Response to Ofgem’s consultation on Supplier Guaranteed Standards of Performance for Switching - Citizens Advice
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Response to Ofgem’s consultation on Supplier Guaranteed Standards of Performance for Switching

10 August 2018

Our response to Ofgem's consultation on Supplier Guaranteed Standards of Performance for Switching. [ 0.59 mb]

Switching problems can cause distress and inconvenience for consumers. Forthcoming research for Citizens Advice has quantified this harm to energy consumers from a subset of switching problems at £9 million each year. There can also be wider consequences, if consumers lose confidence in the switching process. Switching and switching related cases (including final account reconciliation and failure to refund) accounted for around 10.5% of the energy issues seen by the Citizens Advice consumer service over the past year.

The most common switching issues we saw - final account reconciliation, failure to refund and erroneous transfers - will be directly tackled by the proposed Guaranteed Standards. Delayed switches form a smaller area of complaints, potentially because they have lower direct financial impact. However, the data collected for our supplier star rating shows that delayed switches are a widespread problem, with over 18% of gas switches delayed (8.4% for invalid reasons) and over 16% of electricity switches delayed (7.9% for invalid reasons).

We strongly support automatic compensation for these problems as a way of giving consumers redress and incentivising suppliers to improve their services. Compensation which requires consumers to make a claim is less effective and leads to poorer consumer experiences. In research last year we also found that under the energy network Guaranteed Standards consumers missed out on more than £1.2 million of compensation because they didn’t make a claim. It is vital that any new compensation is as automatic and smooth as possible, to minimise these issues. Furthermore, forthcoming research by Citizens Advice shows that a third of energy consumers do not claim compensation they are eligible for, and that over half of those who do claim found it difficult to do so. This is worse than any of the other key consumer markets we looked at.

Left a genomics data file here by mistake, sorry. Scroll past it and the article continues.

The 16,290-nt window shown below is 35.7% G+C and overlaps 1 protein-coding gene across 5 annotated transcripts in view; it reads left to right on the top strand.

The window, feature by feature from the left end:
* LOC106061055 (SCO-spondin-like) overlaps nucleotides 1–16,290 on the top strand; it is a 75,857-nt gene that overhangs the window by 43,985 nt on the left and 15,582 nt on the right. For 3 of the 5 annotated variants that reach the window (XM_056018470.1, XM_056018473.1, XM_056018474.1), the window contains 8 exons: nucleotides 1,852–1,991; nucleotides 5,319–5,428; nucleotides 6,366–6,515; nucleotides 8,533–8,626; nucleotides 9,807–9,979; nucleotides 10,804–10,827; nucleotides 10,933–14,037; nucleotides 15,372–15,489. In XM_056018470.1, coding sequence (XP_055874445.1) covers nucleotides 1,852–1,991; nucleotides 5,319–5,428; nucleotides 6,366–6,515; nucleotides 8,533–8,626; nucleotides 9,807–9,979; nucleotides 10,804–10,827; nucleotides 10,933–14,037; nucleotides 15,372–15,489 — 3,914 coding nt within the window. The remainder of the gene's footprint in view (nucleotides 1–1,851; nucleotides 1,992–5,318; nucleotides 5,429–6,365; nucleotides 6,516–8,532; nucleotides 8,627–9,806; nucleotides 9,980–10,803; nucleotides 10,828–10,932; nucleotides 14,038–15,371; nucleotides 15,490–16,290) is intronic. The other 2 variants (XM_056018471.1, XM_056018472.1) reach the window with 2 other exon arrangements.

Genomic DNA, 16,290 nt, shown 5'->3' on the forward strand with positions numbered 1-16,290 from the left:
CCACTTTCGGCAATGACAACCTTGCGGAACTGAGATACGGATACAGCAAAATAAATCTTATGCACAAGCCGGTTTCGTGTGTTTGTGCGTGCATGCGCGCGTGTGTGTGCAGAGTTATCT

We generally support the proposals for automatic compensation, but have identified some issues that we think should be resolved:

  • We feel strongly that micro-business customers should be protected by the new Guaranteed Standards, in line with Ofgem’s pledge to improve the protection for these consumers.

  • We are concerned that the standard for consumers to be switched within 21 days (Standard A) is not sufficiently clear for consumers, due to a range of exemptions that can be used by suppliers.

  • The proposals for Standard A require the consumer to make a claim for part of the compensation from the losing supplier. We think this should be paid by the gaining supplier only, because this supplier has more ability to get the switch right. This will also enable the compensation process to be fully automatic.

  • We support further examination of any proposals to align the Guaranteed Standards with the Energy Switch Guarantee. Any changes to the proposals as a result must ensure that all consumers are protected and that the right behaviours are incentivised by all suppliers.

  • We think that there should be a broader standard for supplier communications during the resolution of an erroneous transfer. The current proposal is too narrowly focused on a single communication, and somewhat duplicates the requirement for suppliers to agree erroneous transfers in a timely manner (Standard B).

These proposals are a good step forward that will better protect consumers from switching errors. However, it is also clear that automatic compensation will not be sufficient redress in all cases. Under the Standards of Conduct we would still expect suppliers to consider additional redress in cases where consumers have suffered severe detriment as a result of switching problems.